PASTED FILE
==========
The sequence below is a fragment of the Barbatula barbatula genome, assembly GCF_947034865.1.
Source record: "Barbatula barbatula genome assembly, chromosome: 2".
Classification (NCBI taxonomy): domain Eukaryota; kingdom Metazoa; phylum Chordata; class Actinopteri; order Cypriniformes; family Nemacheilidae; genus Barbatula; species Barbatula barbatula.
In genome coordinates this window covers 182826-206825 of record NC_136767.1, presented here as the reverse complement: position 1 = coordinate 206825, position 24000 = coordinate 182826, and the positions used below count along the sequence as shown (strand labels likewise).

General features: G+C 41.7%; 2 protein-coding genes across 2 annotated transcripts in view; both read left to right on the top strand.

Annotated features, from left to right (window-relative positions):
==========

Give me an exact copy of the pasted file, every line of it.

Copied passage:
The sequence below is a fragment of the Barbatula barbatula genome, assembly GCF_947034865.1.
Source record: "Barbatula barbatula genome assembly, chromosome: 2".
Classification (NCBI taxonomy): domain Eukaryota; kingdom Metazoa; phylum Chordata; class Actinopteri; order Cypriniformes; family Nemacheilidae; genus Barbatula; species Barbatula barbatula.
In genome coordinates this window covers 182826-206825 of record NC_136767.1, presented here as the reverse complement: position 1 = coordinate 206825, position 24000 = coordinate 182826, and the positions used below count along the sequence as shown (strand labels likewise).

General features: G+C 41.7%; 2 protein-coding genes across 2 annotated transcripts in view; both read left to right on the top strand.

Annotated features, from left to right (window-relative positions):